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Your Money > College
Most expensive colleges
As education costs increase across the U.S., the priciest institutions get even pricier.
November 5, 2003: 2:10 PM EST
By Gordon T. Anderson, CNN/Money contributing writer

NEW YORK (CNN/Money) - Even by the standards of normal educational sticker shock, this year's tuition bill was a doozy.

In October, the College Board announced that the cost of attending a public college or university rose by 9.8 percent, the largest annual increase in 30 years. Private schools were just a bit more restrained, with total costs rising 6.7 percent.

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With the average university price tag rising far faster than inflation, tuition and fees at the most expensive schools pushed higher, too. Such institutions showed relatively little price restraint, according to the Chronicle of Higher Education, the premier trade publication covering the business of colleges and universities.

The publication recently surveyed tuition prices -- just tuition, not including room, board, and the various student fees that bump college costs even higher -- across the nation and came up with a list of the 10 most expensive schools in the land. Most of those identified are small, elite liberal arts colleges in the Northeast.

Priciest diplomas
With tuition bills rising all across the country, here's a list of the most expensive tuitions, according to the Chronicle of Higher Education. The prices do not include other costs, such as room and board or activity fees.
Institution Location Tuition Increase 
Landmark College Putney, Vermont $35,300 2.9%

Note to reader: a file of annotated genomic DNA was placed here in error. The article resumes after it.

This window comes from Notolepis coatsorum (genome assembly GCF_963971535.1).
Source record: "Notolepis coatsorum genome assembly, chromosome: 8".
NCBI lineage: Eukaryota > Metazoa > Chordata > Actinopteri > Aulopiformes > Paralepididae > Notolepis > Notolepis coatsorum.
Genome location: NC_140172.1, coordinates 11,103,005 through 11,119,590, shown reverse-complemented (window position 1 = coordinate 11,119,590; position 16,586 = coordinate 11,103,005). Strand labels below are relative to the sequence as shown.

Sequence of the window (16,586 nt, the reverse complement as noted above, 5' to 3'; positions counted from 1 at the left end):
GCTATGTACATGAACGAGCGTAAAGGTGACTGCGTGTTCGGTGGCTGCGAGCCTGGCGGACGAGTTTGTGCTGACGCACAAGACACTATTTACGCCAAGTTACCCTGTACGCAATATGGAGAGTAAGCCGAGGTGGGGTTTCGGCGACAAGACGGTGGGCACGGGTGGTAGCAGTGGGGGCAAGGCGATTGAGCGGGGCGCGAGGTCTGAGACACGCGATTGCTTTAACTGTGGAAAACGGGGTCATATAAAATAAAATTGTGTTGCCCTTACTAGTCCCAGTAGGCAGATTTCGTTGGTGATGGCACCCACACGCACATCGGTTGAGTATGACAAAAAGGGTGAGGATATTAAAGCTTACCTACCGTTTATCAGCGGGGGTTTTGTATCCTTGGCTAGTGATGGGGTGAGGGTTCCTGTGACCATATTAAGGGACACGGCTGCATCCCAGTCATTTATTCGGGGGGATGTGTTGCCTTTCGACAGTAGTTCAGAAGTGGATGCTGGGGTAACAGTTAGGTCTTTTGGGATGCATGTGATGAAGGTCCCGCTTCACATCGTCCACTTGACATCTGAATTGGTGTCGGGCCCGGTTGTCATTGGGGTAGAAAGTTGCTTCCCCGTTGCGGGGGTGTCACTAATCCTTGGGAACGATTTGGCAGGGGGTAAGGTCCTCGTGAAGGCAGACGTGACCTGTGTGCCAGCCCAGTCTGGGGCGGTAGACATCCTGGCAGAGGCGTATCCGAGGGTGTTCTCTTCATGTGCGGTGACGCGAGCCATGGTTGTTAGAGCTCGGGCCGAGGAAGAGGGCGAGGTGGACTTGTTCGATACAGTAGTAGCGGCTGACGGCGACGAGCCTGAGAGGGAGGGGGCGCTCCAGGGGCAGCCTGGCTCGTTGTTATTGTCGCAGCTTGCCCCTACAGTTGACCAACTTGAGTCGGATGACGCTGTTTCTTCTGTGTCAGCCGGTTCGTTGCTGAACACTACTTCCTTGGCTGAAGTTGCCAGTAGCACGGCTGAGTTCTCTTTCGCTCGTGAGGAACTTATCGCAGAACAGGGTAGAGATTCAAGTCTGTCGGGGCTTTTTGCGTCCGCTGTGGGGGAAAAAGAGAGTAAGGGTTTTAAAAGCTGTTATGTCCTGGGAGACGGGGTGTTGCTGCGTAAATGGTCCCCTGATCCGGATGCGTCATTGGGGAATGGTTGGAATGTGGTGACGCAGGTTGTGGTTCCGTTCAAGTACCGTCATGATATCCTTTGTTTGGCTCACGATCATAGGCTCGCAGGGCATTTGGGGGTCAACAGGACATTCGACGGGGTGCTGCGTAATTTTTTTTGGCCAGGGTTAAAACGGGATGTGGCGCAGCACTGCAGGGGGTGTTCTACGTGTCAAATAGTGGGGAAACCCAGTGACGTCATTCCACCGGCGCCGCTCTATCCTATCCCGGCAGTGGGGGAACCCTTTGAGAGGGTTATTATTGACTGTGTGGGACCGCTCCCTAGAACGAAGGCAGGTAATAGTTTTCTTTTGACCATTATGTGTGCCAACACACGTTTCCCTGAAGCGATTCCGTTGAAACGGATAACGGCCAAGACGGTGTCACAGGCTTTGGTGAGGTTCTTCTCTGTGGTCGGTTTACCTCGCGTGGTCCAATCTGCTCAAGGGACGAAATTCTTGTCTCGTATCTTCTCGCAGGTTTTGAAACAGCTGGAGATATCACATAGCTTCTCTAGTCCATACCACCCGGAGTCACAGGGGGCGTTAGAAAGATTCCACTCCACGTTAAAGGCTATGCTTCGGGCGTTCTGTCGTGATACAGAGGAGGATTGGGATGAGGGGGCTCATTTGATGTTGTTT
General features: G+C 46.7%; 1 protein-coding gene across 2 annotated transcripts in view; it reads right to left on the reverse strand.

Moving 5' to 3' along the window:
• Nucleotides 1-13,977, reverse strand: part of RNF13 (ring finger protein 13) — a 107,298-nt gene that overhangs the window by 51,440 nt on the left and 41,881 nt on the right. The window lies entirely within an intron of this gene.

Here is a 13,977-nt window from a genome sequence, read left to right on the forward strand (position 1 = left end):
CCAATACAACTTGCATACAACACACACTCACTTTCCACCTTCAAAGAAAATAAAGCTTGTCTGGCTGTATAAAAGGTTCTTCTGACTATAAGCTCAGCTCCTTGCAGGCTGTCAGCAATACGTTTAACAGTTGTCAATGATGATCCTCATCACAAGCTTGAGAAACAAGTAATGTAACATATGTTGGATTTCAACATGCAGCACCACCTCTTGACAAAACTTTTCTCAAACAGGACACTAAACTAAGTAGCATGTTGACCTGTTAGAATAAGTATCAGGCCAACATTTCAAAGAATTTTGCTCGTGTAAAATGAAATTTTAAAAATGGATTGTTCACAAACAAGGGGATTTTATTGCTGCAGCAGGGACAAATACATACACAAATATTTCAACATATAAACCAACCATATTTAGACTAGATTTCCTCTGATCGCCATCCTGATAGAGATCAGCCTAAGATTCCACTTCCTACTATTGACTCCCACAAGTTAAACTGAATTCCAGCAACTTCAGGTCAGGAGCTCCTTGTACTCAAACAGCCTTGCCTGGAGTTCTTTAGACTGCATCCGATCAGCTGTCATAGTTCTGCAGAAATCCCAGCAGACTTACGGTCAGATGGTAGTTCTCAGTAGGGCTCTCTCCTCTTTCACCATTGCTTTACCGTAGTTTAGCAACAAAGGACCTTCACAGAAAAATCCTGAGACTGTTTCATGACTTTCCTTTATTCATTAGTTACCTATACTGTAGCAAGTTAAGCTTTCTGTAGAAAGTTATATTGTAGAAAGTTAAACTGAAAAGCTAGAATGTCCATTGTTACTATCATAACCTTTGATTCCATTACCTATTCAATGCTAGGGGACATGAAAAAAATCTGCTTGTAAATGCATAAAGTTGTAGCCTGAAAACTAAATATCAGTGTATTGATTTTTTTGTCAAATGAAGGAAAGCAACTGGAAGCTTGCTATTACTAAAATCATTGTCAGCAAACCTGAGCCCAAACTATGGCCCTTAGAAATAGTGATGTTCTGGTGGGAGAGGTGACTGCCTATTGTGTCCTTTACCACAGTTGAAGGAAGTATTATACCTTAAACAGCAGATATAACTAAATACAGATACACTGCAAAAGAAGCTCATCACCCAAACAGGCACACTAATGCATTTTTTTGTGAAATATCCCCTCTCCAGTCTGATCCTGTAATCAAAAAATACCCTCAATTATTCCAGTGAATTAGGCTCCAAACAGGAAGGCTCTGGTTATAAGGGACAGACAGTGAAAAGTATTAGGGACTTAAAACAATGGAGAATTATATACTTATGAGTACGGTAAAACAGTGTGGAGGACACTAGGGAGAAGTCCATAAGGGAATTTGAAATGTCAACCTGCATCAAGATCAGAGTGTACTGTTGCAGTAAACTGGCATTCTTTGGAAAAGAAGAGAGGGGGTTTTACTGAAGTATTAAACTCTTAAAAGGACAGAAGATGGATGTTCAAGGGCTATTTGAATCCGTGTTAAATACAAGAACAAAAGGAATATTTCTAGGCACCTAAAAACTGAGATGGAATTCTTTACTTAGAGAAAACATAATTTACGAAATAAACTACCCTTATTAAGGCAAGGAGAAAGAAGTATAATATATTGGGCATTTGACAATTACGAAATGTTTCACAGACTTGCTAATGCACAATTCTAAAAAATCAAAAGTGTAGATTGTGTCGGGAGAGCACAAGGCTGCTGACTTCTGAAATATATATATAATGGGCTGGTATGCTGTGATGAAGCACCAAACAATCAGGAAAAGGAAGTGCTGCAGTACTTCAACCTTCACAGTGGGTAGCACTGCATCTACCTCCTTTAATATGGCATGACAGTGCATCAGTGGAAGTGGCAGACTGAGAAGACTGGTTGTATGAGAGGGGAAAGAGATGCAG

Sarah Lawrence College Bronxville, N.Y. $30,824 5.0% 
Kenyon College Gambier, Ohio $30,330 5.6% 
Trinity College Hartford, Conn. $30,230 5.7% 
Hamilton College Clinton, N.Y. $30,200 5.0% 
Bowdoin College Brunswick, Maine $30,120 5.0% 
Brown University Providence, R.I. $30,078 5.6% 
Wesleyan University Middletown, Conn. $29,998 5.9% 
Colgate University Hamilton, N.Y. $29,940 5.6% 
Brandeis University Waltham, Mass. $29,875 6.1% 
 Source:  Chronicle of Higher Education

A few are relatively young. The priciest, Landmark, was founded in 1983 and targets smart kids who have learning disabilities. Brandeis, founded in 1948, is a more traditional research university with lofty (read: expensive) academic ambitions.

With the cost of providing higher education rising, many larger, elite universities have used fat endowments as a buffer. That's not possible with some of the schools on this list.

Sarah Lawrence's tiny endowment, for example, works out to about $33,000 per student. Rivals Williams and Swarthmore boast coffers about 20 times larger.

With more limited sources of financial support, tuition tends to make up a relatively greater part of the budgets at schools. Up in Maine, about 50 percent of Bowdoin's annual revenue comes from tuition. Less than one-third of well-endowed Harvard's money, in contrast, comes from tuition.  Top of page

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